It’s been a while I have been doing Real Estate and Architectural Photography. All I have understood and realized is that along with good command over your photography and lighting skills, it requires some special techniques to shoot such projects. It is a specialisation. You may save little cost by hiring an un-skilled Real Estate & Architectural Photographer, but images provided by him/her may not justify the true essence of your property.
A significant difference between Real Estate Photography and Architectural Photography is often ignored by many photographers as well as clients. It is primarily because of lack of knowledge. A real estate photographs should always highlight the construction part of the area, i.e. windows, doors, open ness, airflow, direction of Sun etc. On the other hand an architect would always like to showcase the small little details he/she has designed to beautify the property. Therefore, Architectural Photographs should highlight the minute details and the artistic approach which are invested to decorate the setup.
This blog is not about the technical part of Real Estate and Architectural Photography. This blog is to educate people as to how to differentiate between a good and bad quality Real Estate and Architectural Photography.
Distortion: The walls, doors, windows, columns, beams etc. are often designed straight. And this should be the primary skill in Real Estate and Architectural Photography to show them straight. It looks unpleasant to see the images with crooked walls and lines. These are called distortions and is not acceptable under any circumstances. There are many reasons to such distortions including the lack of knowledge of the photographer. These distortions can be further divided into following categories.
Clutter: Often the photographer needs to rearrange the furniture and other fixture to look the place more attractive. Also, he should have clear idea about how much is too much. Over crowded space takes the focus away from the real subject.
Too Flashy: Use of flash or any other temporary light source used by the photographer is always essential to photograph interiors. However, the effect of those lights should not be apparent. The lights coming from the ambient lights such as windows, installed light source, lampshades should be prominently visible. This will help to get the real feel of the lighting arrangement of the setup.Outside View: Window or outside view from the room always rinks you to the location. Window view along with the room view is often difficult (not impossible) to photograph. This is exactly the reason why photographer avoid to take such images. In stead they will prefer to close the window curtain and take photograph. This helps them to control the lights more easily. In my opinion it is very essential to show the outside view so that the occupants of the room or the user of the location can see and feel the entire environment.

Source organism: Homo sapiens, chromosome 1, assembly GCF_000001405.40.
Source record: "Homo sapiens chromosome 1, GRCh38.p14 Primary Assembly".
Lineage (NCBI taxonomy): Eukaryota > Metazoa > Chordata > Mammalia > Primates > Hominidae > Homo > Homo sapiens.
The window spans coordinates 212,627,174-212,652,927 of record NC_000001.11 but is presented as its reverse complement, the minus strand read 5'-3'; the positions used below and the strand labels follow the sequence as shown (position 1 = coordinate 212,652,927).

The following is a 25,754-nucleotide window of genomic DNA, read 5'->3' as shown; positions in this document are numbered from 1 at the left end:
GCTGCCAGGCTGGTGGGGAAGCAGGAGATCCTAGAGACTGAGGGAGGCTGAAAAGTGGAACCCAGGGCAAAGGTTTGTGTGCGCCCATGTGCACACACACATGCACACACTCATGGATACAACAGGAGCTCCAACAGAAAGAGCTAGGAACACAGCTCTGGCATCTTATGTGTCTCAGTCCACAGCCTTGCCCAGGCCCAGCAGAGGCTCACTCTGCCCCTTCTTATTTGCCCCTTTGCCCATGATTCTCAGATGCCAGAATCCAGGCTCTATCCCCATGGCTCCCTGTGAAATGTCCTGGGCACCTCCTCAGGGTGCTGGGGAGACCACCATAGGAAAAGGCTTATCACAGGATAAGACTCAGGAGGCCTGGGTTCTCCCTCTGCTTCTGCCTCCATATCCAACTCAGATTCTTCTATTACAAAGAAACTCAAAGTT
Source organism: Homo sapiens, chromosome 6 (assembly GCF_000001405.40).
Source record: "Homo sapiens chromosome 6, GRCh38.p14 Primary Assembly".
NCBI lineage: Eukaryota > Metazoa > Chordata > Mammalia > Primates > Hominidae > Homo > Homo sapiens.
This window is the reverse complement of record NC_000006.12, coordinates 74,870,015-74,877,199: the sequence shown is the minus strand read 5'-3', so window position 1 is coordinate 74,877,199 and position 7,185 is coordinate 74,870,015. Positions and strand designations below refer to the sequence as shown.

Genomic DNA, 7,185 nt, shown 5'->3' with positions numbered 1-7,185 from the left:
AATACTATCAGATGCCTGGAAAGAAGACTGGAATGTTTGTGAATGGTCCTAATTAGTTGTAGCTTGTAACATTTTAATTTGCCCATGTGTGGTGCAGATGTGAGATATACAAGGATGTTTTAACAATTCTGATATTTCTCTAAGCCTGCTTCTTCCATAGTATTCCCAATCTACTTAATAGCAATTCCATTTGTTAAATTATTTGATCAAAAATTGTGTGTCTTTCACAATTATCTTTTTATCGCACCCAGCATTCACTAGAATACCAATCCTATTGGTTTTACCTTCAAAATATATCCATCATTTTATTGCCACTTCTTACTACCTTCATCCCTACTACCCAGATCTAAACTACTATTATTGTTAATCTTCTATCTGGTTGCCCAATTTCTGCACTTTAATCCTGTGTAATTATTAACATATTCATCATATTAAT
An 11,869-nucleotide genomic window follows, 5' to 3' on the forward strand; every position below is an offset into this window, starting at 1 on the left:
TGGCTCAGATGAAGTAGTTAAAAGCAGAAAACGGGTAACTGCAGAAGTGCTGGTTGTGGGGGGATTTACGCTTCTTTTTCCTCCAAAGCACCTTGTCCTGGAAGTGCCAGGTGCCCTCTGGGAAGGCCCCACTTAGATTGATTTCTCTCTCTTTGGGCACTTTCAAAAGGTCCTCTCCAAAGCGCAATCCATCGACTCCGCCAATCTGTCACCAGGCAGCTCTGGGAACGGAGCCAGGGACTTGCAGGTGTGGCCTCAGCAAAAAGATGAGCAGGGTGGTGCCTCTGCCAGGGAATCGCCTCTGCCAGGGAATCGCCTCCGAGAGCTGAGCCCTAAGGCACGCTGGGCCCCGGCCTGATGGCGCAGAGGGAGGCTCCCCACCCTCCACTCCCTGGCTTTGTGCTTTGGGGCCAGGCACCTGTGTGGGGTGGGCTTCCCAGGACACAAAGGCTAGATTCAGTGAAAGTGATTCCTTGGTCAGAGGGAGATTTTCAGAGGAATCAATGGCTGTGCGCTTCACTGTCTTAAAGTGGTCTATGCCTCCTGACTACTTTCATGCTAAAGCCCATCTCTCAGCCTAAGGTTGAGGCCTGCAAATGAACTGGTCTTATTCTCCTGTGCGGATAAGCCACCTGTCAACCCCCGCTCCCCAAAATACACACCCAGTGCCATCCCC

Dirt on floor or wall: Although we put all our efforts to clean the location before taking the image, some of the dirt, on the floor or on the wall can not be avoided, which may have occurred over the time. Special emphasis should be given to analyze the image closely before delivering it to the client. Small dirt may not be visible on the small screen, but on a bigger screen or large print out it creates major issue.
Little Things make-or break-the photo: Small little things like untidy bed in the bed room, non-aligned furniture, non-symmetrical colors of the fixtures etc. can show the non-professionalism of the setup. Some errors can be corrected in post, some can’t. Rather then relying on post, a good Real Estate & Architectural Photographer will always emphasize to make it perfect in the camera itself.
Weather on the Big Day: The exterior of the main building is the identity of the property. The weather plays a major role while shooting the exterior. A good Real Estate & Architectural Photographer will always be watchful about the weather, direction of Sunrise or Sunset, Fog, Haze etc. Because weather changes the look and feel of the entire image.
Quality: To my mind, quality should not be compromised. Quality in terms of sharpness, color accuracy, resolution, web optimization, proper exposure etc. should be ensured. In general, Real Estate and Architectural Photography is done for website which does not require high resolution images. But what if the client wishes to get a large print out done? Downscaling the quality can be done easily, but upscaling is not possible. I have also seen many photographs when uploaded on the website does not look as sharp as it is actually. This is due to non-optimization of images for the website.
Don’t be a victim of drive-by Real Estate and Architectural Photography. From your perspective, photographs define your brand more than anything else when it comes to advertising. It defines your dedication and professionalism. In the digital era, professionally created quality images are another investment which can be a strength of your property, online as well as on printed merchandise. Do your homework before finalizing a photographer because a quality photographs can make or break the deal.